'The Voice of the Children'

Guardian ad Litem Todd Schoonover has served children in southeast Minnesota for 17 years.  “I wish people understood that we’re not here to destroy families.  All we’re here to do is protect children.”
Guardian ad Litem Todd Schoonover has served children in southeast Minnesota for 17 years. “I wish people understood that we’re not here to destroy families. All we’re here to do is protect children.”

A young boy was found one day in his grade school bathroom, licking the toilet.

His parents had been chaining the boy and his brother to their beds every night, in their own feces, and weren’t feeding them. The boy was trying to get nutrition from the salt in the toilet.

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When the judge later terminated parental rights, the boys asked their Guardian ad Litem Todd Schoonover if they could come to court. Why?  He asked.  So they could thank the judge.

Guardians ad Litem, or GALs, are advocates for abused or neglected kids. There are more than 200 GALs in Minnesota who work alongside judges, child protection social workers, county attorneys and public defenders, but they’re independent. Their job is to make sure that what happens in court is in a child’s best interest.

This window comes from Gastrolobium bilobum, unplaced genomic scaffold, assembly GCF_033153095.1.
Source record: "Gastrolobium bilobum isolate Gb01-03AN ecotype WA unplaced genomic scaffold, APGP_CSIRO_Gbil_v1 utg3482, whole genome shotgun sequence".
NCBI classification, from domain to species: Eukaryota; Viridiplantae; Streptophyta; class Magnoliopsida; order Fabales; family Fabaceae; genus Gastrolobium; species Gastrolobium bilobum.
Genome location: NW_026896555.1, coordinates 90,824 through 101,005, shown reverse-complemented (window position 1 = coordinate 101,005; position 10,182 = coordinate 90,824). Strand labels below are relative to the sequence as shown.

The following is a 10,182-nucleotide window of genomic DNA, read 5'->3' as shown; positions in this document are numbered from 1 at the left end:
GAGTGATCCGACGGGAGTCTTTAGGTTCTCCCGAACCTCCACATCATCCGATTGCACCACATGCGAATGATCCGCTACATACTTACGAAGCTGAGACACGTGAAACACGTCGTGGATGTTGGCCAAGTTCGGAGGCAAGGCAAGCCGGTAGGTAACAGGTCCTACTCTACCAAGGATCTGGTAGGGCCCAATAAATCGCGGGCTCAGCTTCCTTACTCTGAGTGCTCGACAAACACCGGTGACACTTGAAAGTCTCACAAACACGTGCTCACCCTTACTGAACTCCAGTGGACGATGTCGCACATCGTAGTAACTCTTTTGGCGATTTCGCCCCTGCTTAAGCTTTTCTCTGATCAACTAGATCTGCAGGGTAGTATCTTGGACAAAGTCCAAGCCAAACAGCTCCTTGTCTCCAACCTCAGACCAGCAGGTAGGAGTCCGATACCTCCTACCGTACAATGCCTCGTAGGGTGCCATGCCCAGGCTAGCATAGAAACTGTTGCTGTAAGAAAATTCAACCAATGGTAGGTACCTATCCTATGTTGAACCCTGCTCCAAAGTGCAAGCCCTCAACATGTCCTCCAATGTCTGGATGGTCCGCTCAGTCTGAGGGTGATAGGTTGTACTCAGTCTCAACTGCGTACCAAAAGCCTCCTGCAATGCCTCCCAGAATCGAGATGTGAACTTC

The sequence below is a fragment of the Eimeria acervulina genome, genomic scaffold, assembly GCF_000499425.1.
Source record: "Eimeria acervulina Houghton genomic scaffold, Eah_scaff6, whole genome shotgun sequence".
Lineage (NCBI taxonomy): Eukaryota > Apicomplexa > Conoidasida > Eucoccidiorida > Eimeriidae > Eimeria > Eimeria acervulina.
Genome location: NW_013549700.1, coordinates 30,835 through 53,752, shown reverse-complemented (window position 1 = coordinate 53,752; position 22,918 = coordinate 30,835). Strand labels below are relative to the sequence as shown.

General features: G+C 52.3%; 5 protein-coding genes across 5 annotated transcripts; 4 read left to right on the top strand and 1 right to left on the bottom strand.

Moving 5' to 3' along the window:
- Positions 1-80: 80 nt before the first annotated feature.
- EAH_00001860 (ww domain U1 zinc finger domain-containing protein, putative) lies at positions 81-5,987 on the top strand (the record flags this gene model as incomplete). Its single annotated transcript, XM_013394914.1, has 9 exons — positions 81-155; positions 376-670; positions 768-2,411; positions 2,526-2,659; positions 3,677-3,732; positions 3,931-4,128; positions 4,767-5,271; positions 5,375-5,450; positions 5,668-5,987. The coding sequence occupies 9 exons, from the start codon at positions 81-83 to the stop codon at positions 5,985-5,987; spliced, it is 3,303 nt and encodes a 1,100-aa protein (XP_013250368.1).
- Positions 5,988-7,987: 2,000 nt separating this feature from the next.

“Court is a scary place that kids don’t belong in so I speak for them,” says Schoonover, an AFSCME Local 3688 member who represents children in southeast Minnesota.

“Social workers have to work at getting families back together. I don’t. I am the eyes and ears of the judge and the voice of the children.

“I wish people understood that we’re not here to destroy families,” he adds. “All we’re here to do is protect children.”

Guardians visit children at least monthly.  They observe kids in foster homes and on supervised visits with parents. They make sure children are getting needed therapy and medical appointments and that parents are meeting requirements such as attending parenting classes, treatment or Alcoholics Anonymous. They can talk to teachers and counselors and visit schools.

They recommend to the judge what’s best for a child based on all the information they’ve gathered, even when it’s not popular with the kid or the parents.

“The best part of my job is seeing children return to a safe loving home, either back with their parents or doing an adoption, a permanent home of some type,” Schoonover says. “That thrills me, to see a parent pull it together.  When kids are out there and lost, you feel like you’ve done something for them.

Guardians see kids living in conditions that are nearly unspeakable. After 30 years on the job, northwest Minnesota GAL Tim Arneson still finds the level of suffering unbelievable.